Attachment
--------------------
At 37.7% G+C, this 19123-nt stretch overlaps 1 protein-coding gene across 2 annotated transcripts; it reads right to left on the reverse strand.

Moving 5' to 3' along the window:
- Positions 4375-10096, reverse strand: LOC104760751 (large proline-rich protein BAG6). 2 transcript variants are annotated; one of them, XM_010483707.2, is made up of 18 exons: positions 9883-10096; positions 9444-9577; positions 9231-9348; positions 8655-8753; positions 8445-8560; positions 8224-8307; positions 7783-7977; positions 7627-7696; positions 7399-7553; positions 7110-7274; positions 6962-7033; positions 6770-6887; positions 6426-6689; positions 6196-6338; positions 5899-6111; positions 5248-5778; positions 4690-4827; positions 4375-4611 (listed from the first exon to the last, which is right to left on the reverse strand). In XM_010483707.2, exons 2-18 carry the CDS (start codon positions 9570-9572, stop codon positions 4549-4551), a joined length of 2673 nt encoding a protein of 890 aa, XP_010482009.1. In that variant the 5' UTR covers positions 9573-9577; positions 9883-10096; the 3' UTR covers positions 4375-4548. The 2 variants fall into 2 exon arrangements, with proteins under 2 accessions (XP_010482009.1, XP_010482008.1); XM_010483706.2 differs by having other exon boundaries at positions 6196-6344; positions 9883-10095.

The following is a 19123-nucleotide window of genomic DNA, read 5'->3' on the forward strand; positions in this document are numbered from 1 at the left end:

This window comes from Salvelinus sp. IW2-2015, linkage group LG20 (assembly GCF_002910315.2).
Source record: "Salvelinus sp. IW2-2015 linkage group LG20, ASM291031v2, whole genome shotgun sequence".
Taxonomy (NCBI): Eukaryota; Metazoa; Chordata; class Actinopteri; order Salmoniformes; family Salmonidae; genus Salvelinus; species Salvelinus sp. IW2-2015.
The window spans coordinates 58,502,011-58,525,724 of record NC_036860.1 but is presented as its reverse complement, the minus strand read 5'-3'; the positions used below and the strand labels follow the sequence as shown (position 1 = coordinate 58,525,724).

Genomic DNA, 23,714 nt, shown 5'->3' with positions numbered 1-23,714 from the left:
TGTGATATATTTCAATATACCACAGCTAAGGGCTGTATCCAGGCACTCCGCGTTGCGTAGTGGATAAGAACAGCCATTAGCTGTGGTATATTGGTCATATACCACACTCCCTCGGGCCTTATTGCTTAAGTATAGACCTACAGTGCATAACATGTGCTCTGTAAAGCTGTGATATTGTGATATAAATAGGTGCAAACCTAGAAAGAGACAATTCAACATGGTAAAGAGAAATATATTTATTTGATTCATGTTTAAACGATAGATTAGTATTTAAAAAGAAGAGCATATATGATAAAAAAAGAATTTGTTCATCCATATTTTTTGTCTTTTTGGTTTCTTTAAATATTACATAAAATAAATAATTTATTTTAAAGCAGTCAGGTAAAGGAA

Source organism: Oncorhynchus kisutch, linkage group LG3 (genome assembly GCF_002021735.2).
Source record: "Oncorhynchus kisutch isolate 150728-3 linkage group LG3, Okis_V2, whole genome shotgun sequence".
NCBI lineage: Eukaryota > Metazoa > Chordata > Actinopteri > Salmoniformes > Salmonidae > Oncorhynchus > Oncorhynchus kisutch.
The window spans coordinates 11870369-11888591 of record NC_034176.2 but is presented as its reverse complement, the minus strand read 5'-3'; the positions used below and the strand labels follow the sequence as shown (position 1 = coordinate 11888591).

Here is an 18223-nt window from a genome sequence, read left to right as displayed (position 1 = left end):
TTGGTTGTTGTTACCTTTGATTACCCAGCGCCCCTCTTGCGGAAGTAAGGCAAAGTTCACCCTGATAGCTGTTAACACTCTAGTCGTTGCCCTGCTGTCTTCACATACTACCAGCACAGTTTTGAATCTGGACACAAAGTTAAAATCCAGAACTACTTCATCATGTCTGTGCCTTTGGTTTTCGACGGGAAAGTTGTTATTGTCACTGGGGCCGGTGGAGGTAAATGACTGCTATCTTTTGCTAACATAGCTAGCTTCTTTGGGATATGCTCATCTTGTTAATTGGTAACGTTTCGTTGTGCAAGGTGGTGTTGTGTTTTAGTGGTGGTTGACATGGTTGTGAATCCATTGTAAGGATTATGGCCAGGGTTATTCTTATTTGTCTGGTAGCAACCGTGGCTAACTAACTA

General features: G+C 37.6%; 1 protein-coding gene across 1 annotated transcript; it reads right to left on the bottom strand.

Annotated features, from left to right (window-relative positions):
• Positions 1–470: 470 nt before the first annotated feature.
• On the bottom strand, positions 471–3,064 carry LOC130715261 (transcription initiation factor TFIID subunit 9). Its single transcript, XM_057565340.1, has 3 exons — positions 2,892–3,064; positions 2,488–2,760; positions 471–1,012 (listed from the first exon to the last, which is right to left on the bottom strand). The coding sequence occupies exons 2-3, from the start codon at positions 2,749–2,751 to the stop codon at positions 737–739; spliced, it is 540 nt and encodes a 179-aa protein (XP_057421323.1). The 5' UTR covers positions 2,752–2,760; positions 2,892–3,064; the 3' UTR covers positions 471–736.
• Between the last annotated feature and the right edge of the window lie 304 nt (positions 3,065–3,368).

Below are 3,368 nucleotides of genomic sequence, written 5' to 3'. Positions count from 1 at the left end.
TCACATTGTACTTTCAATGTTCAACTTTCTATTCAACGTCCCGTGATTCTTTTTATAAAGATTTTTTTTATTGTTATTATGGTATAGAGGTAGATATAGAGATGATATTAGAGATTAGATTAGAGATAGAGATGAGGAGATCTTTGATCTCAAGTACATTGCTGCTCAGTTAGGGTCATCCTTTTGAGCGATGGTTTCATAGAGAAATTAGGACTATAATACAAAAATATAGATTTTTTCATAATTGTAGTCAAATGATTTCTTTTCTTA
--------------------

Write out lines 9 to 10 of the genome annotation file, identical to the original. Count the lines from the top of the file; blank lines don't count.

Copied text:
Genomic DNA, 23,714 nt, shown 5'->3' with positions numbered 1-23,714 from the left:
TGTGATATATTTCAATATACCACAGCTAAGGGCTGTATCCAGGCACTCCGCGTTGCGTAGTGGATAAGAACAGCCATTAGCTGTGGTATATTGGTCATATACCACACTCCCTCGGGCCTTATTGCTTAAGTATAGACCTACAGTGCATAACATGTGCTCTGTAAAGCTGTGATATTGTGATATAAATAGGTGCAAACCTAGAAAGAGACAATTCAACATGGTAAAGAGAAATATATTTATTTGATTCATGTTTAAACGATAGATTAGTATTTAAAAAGAAGAGCATATATGATAAAAAAAGAATTTGTTCATCCATATTTTTTGTCTTTTTGGTTTCTTTAAATATTACATAAAATAAATAATTTATTTTAAAGCAGTCAGGTAAAGGAA